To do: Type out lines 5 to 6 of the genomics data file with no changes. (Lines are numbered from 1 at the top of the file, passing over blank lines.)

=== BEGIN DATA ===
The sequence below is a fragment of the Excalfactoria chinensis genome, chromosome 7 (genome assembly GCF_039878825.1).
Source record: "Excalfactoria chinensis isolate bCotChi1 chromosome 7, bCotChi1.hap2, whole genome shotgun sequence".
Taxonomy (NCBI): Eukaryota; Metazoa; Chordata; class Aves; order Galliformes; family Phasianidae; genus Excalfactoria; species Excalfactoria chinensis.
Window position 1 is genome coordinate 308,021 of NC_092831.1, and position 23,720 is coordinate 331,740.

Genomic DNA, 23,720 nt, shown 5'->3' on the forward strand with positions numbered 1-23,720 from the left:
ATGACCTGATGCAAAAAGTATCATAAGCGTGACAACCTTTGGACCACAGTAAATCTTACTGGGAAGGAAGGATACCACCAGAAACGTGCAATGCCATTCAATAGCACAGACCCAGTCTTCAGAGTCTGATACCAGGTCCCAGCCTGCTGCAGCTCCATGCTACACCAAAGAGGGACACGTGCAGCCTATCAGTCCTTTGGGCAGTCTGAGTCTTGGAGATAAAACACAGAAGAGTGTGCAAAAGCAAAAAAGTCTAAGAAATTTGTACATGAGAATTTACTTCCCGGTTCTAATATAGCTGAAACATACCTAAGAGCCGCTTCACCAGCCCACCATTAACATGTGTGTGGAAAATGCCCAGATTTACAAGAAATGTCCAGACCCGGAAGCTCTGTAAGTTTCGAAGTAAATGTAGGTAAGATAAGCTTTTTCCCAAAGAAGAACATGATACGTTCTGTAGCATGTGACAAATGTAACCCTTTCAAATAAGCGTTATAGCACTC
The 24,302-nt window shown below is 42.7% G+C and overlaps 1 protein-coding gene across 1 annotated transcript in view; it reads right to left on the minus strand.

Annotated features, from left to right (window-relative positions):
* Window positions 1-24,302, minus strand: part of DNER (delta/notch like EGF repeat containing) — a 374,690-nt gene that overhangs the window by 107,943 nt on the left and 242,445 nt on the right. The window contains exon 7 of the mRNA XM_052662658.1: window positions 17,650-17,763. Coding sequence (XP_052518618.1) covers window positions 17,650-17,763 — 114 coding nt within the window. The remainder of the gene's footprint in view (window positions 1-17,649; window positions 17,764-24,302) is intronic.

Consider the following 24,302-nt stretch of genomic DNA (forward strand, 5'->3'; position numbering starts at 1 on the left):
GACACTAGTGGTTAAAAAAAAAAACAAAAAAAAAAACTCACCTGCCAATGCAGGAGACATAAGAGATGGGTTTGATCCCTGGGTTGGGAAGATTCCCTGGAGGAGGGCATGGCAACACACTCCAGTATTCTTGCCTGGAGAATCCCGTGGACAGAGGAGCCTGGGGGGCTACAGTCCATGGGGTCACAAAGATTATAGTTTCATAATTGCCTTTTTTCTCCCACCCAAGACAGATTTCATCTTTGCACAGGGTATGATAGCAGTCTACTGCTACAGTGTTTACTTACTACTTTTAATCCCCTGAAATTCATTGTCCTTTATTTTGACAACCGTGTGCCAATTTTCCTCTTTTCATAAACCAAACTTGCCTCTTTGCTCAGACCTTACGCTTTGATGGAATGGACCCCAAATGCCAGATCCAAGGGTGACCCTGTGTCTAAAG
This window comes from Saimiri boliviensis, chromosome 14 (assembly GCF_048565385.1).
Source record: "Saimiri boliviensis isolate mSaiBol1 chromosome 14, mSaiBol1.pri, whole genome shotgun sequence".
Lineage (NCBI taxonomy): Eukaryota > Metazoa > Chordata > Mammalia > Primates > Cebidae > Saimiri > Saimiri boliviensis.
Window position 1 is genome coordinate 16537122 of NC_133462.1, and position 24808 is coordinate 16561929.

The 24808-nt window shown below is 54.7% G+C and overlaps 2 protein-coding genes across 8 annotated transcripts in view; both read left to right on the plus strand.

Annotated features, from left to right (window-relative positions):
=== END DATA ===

Genomic DNA, 23,720 nt, shown 5'->3' on the forward strand with positions numbered 1-23,720 from the left:
ATGACCTGATGCAAAAAGTATCATAAGCGTGACAACCTTTGGACCACAGTAAATCTTACTGGGAAGGAAGGATACCACCAGAAACGTGCAATGCCATTCAATAGCACAGACCCAGTCTTCAGAGTCTGATACCAGGTCCCAGCCTGCTGCAGCTCCATGCTACACCAAAGAGGGACACGTGCAGCCTATCAGTCCTTTGGGCAGTCTGAGTCTTGGAGATAAAACACAGAAGAGTGTGCAAAAGCAAAAAAGTCTAAGAAATTTGTACATGAGAATTTACTTCCCGGTTCTAATATAGCTGAAACATACCTAAGAGCCGCTTCACCAGCCCACCATTAACATGTGTGTGGAAAATGCCCAGATTTACAAGAAATGTCCAGACCCGGAAGCTCTGTAAGTTTCGAAGTAAATGTAGGTAAGATAAGCTTTTTCCCAAAGAAGAACATGATACGTTCTGTAGCATGTGACAAATGTAACCCTTTCAAATAAGCGTTATAGCACTC